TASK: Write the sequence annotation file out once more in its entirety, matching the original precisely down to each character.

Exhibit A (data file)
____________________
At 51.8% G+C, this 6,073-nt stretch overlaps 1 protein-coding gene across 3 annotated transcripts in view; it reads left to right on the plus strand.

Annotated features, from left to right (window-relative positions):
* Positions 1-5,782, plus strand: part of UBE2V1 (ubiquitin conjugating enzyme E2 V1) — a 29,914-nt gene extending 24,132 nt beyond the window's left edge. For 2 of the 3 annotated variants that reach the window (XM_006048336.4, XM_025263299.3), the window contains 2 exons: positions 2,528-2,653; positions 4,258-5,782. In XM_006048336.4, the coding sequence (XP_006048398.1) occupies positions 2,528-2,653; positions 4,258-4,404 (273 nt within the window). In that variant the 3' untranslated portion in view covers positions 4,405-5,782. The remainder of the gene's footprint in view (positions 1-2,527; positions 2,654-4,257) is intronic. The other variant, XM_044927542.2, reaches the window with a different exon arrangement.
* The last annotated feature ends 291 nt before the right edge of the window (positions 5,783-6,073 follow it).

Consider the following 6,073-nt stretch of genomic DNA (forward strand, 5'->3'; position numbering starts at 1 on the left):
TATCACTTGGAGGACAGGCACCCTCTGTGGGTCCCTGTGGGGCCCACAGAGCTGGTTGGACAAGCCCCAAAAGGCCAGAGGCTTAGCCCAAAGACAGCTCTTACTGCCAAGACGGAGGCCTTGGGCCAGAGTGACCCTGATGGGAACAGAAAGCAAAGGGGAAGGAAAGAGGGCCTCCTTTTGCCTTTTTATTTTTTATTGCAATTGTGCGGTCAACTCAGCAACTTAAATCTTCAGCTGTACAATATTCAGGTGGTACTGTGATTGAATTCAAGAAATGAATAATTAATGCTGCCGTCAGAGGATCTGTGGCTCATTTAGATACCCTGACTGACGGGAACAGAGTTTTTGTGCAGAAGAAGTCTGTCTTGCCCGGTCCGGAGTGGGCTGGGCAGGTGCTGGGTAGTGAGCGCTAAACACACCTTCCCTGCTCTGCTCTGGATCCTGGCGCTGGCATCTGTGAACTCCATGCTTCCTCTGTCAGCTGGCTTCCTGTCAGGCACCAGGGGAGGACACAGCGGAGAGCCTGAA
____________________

At 51.8% G+C, this 6,073-nt stretch overlaps 1 protein-coding gene across 3 annotated transcripts in view; it reads left to right on the plus strand.

Annotated features, from left to right (window-relative positions):
* Positions 1-5,782, plus strand: part of UBE2V1 (ubiquitin conjugating enzyme E2 V1) — a 29,914-nt gene extending 24,132 nt beyond the window's left edge. For 2 of the 3 annotated variants that reach the window (XM_006048336.4, XM_025263299.3), the window contains 2 exons: positions 2,528-2,653; positions 4,258-5,782. In XM_006048336.4, the coding sequence (XP_006048398.1) occupies positions 2,528-2,653; positions 4,258-4,404 (273 nt within the window). In that variant the 3' untranslated portion in view covers positions 4,405-5,782. The remainder of the gene's footprint in view (positions 1-2,527; positions 2,654-4,257) is intronic. The other variant, XM_044927542.2, reaches the window with a different exon arrangement.
* The last annotated feature ends 291 nt before the right edge of the window (positions 5,783-6,073 follow it).

Consider the following 6,073-nt stretch of genomic DNA (forward strand, 5'->3'; position numbering starts at 1 on the left):
TATCACTTGGAGGACAGGCACCCTCTGTGGGTCCCTGTGGGGCCCACAGAGCTGGTTGGACAAGCCCCAAAAGGCCAGAGGCTTAGCCCAAAGACAGCTCTTACTGCCAAGACGGAGGCCTTGGGCCAGAGTGACCCTGATGGGAACAGAAAGCAAAGGGGAAGGAAAGAGGGCCTCCTTTTGCCTTTTTATTTTTTATTGCAATTGTGCGGTCAACTCAGCAACTTAAATCTTCAGCTGTACAATATTCAGGTGGTACTGTGATTGAATTCAAGAAATGAATAATTAATGCTGCCGTCAGAGGATCTGTGGCTCATTTAGATACCCTGACTGACGGGAACAGAGTTTTTGTGCAGAAGAAGTCTGTCTTGCCCGGTCCGGAGTGGGCTGGGCAGGTGCTGGGTAGTGAGCGCTAAACACACCTTCCCTGCTCTGCTCTGGATCCTGGCGCTGGCATCTGTGAACTCCATGCTTCCTCTGTCAGCTGGCTTCCTGTCAGGCACCAGGGGAGGACACAGCGGAGAGCCTGAA